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Ready-Set-Tech: Non-Fiction Animal Picture Books
Non-Fiction Animal Picture Books

Kids love to learn about animals. They are fascinated by the different facts they find out about animals. In this unit, students will be studying non-fiction writing, as well as learning how to research a specific animal. Students will begin the unit by becoming immersed in different picture books. They will spend several lessons discussing non-fiction texts, and also writing about animals that they know about. Students will then choose one animal that interests them, and begin researching different facts on the Internet. Students will have focus questions to guide their work, as well as graphic organizers and semantic maps. By the end of the unit, students will be able to create a non-fiction picture book about their animal and share it with the class.

This unit is highly adaptable. If needed, students can work in groups, create an art project to accompany their book, or be assigned specific animals. Teachers are able to use this unit to teach a variety of mini-lessons such as non-fiction writing formats, note-taking skills, or research.

Kim Edelmann

Kim Edelmann has been teaching at P.S. 6 in Manhattan for the past 4 years. She is currently working in a CTT first grade classroom. She recently received her Master's Degree in Special Education from Hunter College.


Literacy, Technology, Special Education

Grade Level: 2-5

Time: This unit will take between 4-6 weeks, depending on how often students can get online to conduct research.

Materials: Computers with Internet access, Microsoft Word, Kidspiration or Inspiration software, various non-fiction picture books, chart paper, writing notebooks, pens/pencils.







Students will:

1. Identify characteristics of non-fiction books.
2. Choose an animal they are interested in researching.
3. Create a KWL chart on a specific animal.
4. Use the Internet to learn facts about an animal.
5. Write a minimum of 5 facts about their animal.
6. Use technology to publish a picture book.  

Web sites:








Day One:

What is Nonfiction?


- Students will identify characteristics of non-fiction books.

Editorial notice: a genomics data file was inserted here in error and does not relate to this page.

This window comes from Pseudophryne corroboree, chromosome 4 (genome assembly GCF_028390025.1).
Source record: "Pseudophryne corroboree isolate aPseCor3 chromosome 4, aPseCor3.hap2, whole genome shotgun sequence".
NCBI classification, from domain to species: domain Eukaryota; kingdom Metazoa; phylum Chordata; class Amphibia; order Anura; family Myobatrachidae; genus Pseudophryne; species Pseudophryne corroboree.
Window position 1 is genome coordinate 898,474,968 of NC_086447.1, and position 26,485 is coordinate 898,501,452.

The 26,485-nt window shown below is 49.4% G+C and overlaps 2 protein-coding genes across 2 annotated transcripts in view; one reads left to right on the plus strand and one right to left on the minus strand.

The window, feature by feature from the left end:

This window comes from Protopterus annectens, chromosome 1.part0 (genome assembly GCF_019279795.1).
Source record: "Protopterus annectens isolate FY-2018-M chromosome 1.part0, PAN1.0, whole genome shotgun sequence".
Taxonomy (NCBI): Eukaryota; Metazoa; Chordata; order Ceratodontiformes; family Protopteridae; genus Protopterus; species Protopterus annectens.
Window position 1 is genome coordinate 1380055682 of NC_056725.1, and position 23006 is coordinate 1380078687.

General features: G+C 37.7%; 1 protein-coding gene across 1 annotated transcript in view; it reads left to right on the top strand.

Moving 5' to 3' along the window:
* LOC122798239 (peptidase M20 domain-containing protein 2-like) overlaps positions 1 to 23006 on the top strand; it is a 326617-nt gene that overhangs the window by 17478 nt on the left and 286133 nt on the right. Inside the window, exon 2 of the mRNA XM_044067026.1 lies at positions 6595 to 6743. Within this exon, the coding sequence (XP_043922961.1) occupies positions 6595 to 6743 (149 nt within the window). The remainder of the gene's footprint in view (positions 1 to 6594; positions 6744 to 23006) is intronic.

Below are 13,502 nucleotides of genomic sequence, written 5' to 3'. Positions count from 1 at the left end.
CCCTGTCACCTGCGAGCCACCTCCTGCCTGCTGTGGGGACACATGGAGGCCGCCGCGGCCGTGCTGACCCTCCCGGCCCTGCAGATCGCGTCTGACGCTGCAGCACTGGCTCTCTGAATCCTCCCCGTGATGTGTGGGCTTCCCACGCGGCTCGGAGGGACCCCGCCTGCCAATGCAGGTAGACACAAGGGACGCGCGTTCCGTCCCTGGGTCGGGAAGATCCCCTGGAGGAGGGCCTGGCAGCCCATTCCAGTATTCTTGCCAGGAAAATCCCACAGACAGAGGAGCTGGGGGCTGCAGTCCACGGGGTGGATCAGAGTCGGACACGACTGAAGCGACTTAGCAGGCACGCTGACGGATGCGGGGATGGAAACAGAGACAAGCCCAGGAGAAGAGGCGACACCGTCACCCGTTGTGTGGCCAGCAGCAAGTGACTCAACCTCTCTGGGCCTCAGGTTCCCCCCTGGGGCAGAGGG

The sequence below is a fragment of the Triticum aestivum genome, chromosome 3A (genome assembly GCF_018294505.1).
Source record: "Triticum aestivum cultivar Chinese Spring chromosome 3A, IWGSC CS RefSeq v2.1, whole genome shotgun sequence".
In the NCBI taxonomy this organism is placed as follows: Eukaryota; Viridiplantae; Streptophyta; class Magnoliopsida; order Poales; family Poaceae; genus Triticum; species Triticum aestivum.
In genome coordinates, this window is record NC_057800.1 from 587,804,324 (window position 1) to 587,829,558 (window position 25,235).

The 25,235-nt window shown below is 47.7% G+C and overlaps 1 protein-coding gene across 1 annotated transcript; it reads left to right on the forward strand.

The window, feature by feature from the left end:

-Students will create a list of what they noticed when looking through non-fiction books.


-Nonfiction picture books

-Writing notebooks


-Chart paper

The teacher will begin the unit by reading several non-fiction picture books and discussing features of non-fiction writing. This should take place a week or two prior to beginning the lessons. Teachers should spend several lessons on what students notice about non-fiction books. Students should have time to independently read and discuss various books. Examples of picture books are:

- Dogs by Gail Gibbons

- Spiders by Esther Cullen

- Sea Turtles by Stanley Swartz

- Frogs by Jim Arnosky

- Bats by Gail Gibbons

- Frogs by Michael Tyler

- Whales by Lesley DuTemple



1. Students will begin by listening to a non-fiction picture book as a read aloud on the rug. While reading, ask students to keep in mind the different parts of the book and how the book is structured.

2. The teacher will then place students into groups of four. Each group will be given a basket. The basket will contain several books.

3. Students will be asked to write in their writing notebook all the things they notice about non-fiction books. Students can write in list form or use sentences. Give time for students to look through books in basket.

4. Gather students on the rug and share what they found. Teacher can create a chart of non-fiction characteristics. Examples include: index, glossary, labels, captions, detailed pictures, facts vs. opinions, etc. Students should use examples from books to share their thoughts. Throughout the unit keep adding to the chart.

5. Students should have the chance to take a non-fiction book home and add to their list. The following day they can share what they found.


-Students will be assessed based on the class discussion about non-fiction writing.

-Students will be assessed based on their participation in the group when browsing through books. Teacher will be walking around the classroom supporting students as they work cooperatively.


Day Two:

KWL Animal Chart


-Students will choose an animal that they are interested in researching.

-Students will create a KWL chart on a specific animal.


-Chart paper

-Overhead projector

-KWL chart

-Pencils, markers


1. Students have been looking at non-fiction books for a few days now. Prior to this lesson students had a chance to select an animal they were interested in learning about. Students began writing about animals they know about and are interested in. In their notebooks they should have a list of animals that interest them. The students should be given ample time for entries in their notebooks about animals they know. Prior to this lesson the teacher modeled how to read a non-fiction book. Teach different strategies to help students read all the information (e.g. make sure students are aware of captions, diagrams, etc.).

2. Students will then choose one animal from their list/notebook.